- Ottolenghi (feat. Jordon Rakei)
- Loose Ends (feat. Jorja Smith)
One of UK’s finest Loyle Carner has returned with his second album, the beautifully vulnerable Not Waving, But Drowning. His debut album, Yesterday’s Gone, was a candid entrance exploring his upbringing in South London and introducing us to his youthful and melancholy bravado. However this time round, Not Waving, But Drowning portrays his not so straightforward growth into adulthood through a more optimistic and mature, laid-back jazz aesthetic.
The song’s opening track, Dear Jean, is an emotional letter to his mother as he moves out of home and moves in with his girlfriend. It establishes what the whole album is really about, him showing appreciation to the people closest to him – his mother, his girlfriend, his late father and his close friend and collaborator, Rebel Kleff. The album has a noticeably succinct sound compared to his previous work although this has its own pro’s and con’s. While it helped him create a more whole project, I found myself getting lost into the soulful chill vibe of the album but with Yesterday’s Gone, it had a more playful and somewhat triumphant feel to it. Although, we do see glimpses of this in tracks like Ice Water and You Don’t Know (feat. Kiko Bun & Rebel Kleff. The two singles, Ottolenghi (feat. Jordon Rakei) and Loose Ends (feat. Jorja Smith), remain my favourite from the album however Still and Krispy were also huge standouts.
Krispy is an open track about his relationship with Rebel Kleff from childhood friends to nothing more than business partners. This song gave some of the album’s most frank lyrics, such as “Give a f*ck about money or an e-track, I just want my G back”, and ended with a pensive flugelhorn solo, replacing the Rebel Kleff verse after he didn’t turn up to contribute to the recording. I would say the biggest disappointment from album is Desoleil (feat. Sampha) but only because I think they could create some truly incredible tracks together. I just felt that it was lacklustre and drearily dragged out for longer than it should’ve.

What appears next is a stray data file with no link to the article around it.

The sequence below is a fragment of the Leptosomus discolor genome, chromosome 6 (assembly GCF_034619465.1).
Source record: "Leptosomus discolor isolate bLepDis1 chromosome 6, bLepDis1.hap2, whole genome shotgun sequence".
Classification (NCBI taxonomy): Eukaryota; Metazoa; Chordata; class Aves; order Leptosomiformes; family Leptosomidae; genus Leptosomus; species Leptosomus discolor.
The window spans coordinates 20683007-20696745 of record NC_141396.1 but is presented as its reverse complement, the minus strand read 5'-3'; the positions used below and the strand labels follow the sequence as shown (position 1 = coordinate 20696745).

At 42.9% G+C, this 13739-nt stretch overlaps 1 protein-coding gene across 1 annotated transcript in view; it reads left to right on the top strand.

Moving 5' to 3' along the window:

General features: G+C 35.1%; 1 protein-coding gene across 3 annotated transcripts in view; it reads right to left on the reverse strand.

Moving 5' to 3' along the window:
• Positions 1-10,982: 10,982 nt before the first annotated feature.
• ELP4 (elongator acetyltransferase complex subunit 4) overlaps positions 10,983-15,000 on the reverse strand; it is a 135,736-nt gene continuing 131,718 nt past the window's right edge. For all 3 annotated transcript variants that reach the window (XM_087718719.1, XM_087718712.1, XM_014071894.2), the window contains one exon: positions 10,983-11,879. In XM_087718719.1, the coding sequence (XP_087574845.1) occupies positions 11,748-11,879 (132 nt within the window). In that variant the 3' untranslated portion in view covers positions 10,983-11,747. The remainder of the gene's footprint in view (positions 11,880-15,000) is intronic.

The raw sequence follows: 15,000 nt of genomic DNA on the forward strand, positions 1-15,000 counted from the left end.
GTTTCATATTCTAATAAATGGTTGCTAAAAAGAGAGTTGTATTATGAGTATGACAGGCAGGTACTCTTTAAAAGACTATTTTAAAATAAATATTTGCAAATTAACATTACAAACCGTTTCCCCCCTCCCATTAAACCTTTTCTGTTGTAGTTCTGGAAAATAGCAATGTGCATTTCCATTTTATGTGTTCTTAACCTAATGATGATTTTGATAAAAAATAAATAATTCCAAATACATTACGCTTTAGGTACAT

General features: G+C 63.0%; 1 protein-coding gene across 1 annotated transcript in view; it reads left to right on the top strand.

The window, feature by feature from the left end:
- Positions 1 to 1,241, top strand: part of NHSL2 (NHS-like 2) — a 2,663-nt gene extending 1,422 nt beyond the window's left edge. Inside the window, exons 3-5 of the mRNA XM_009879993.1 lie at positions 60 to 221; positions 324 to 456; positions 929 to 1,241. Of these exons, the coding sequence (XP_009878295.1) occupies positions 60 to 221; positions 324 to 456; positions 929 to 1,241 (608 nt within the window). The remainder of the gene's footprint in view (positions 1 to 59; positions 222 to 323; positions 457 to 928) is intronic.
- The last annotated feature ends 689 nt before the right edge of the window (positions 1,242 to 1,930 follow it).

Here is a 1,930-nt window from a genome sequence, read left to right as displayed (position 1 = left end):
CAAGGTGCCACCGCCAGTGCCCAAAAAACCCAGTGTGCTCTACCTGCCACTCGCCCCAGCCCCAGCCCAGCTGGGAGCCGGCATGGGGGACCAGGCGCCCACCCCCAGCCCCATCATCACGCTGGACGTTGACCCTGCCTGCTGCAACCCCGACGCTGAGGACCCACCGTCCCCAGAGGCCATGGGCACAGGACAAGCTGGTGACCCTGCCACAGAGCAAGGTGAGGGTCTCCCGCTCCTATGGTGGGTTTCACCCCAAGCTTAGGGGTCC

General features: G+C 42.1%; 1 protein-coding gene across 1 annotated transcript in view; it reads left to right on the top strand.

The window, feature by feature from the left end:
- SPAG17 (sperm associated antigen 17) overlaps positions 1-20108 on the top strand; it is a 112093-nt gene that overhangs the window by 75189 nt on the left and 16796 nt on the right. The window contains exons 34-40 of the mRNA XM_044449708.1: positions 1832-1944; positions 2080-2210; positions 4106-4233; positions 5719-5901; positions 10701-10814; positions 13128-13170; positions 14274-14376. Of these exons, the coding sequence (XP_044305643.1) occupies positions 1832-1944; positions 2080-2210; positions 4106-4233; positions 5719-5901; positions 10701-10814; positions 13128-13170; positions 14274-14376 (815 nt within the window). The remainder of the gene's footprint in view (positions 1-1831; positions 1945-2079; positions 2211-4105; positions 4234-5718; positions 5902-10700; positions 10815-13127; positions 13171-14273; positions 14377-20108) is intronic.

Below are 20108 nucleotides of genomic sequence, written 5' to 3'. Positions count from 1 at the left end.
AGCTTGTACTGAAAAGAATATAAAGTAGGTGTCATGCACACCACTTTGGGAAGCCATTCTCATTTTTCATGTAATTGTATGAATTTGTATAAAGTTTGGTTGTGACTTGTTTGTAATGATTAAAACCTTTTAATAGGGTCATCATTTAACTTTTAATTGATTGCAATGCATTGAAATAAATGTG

It’s hard to not talk about every track, as I found Caluccio and Angel (feat. Tom Misch) really enjoyable but in the hopes to keep this concise, there’s only one track I wish to discuss further. The closing poem by Loyle Carner’s mum Jean is titled Dear Ben and is a heartfelt response to the opening track. The captivating imagery is placed over the top of her late husband’s unreleased work – a theme that was present on Loyle Carner’s previous album too – and slowly closes the album with the end line “For I’ve gained a daughter, I’ve not lost a son.”
Truly another beautiful album from UK’s confessional Loyle Carner.
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